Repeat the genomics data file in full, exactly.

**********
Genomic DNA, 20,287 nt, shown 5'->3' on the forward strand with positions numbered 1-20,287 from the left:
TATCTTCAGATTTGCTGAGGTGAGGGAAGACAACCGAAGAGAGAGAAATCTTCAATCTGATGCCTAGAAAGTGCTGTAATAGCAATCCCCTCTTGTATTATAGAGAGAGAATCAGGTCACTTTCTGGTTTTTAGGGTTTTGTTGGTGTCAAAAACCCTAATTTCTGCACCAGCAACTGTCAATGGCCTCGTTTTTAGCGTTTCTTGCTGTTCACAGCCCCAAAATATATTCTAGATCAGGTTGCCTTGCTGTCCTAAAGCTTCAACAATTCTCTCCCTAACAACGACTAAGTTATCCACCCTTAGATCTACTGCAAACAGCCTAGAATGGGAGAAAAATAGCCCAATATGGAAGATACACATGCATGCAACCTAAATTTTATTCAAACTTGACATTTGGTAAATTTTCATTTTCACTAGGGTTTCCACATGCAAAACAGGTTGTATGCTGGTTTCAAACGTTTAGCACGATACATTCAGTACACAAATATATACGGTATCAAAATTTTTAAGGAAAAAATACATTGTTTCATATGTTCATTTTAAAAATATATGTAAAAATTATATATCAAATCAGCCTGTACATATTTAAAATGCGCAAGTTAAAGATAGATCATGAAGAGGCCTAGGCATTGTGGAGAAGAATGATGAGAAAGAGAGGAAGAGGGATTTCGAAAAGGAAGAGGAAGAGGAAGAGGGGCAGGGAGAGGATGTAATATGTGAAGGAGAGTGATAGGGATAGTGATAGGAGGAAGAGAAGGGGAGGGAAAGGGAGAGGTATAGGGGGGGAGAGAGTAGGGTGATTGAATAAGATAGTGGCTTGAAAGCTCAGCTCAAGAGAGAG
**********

Genomic DNA, 20,287 nt, shown 5'->3' on the forward strand with positions numbered 1-20,287 from the left:
TATCTTCAGATTTGCTGAGGTGAGGGAAGACAACCGAAGAGAGAGAAATCTTCAATCTGATGCCTAGAAAGTGCTGTAATAGCAATCCCCTCTTGTATTATAGAGAGAGAATCAGGTCACTTTCTGGTTTTTAGGGTTTTGTTGGTGTCAAAAACCCTAATTTCTGCACCAGCAACTGTCAATGGCCTCGTTTTTAGCGTTTCTTGCTGTTCACAGCCCCAAAATATATTCTAGATCAGGTTGCCTTGCTGTCCTAAAGCTTCAACAATTCTCTCCCTAACAACGACTAAGTTATCCACCCTTAGATCTACTGCAAACAGCCTAGAATGGGAGAAAAATAGCCCAATATGGAAGATACACATGCATGCAACCTAAATTTTATTCAAACTTGACATTTGGTAAATTTTCATTTTCACTAGGGTTTCCACATGCAAAACAGGTTGTATGCTGGTTTCAAACGTTTAGCACGATACATTCAGTACACAAATATATACGGTATCAAAATTTTTAAGGAAAAAATACATTGTTTCATATGTTCATTTTAAAAATATATGTAAAAATTATATATCAAATCAGCCTGTACATATTTAAAATGCGCAAGTTAAAGATAGATCATGAAGAGGCCTAGGCATTGTGGAGAAGAATGATGAGAAAGAGAGGAAGAGGGATTTCGAAAAGGAAGAGGAAGAGGAAGAGGGGCAGGGAGAGGATGTAATATGTGAAGGAGAGTGATAGGGATAGTGATAGGAGGAAGAGAAGGGGAGGGAAAGGGAGAGGTATAGGGGGGGAGAGAGTAGGGTGATTGAATAAGATAGTGGCTTGAAAGCTCAGCTCAAGAGAGAG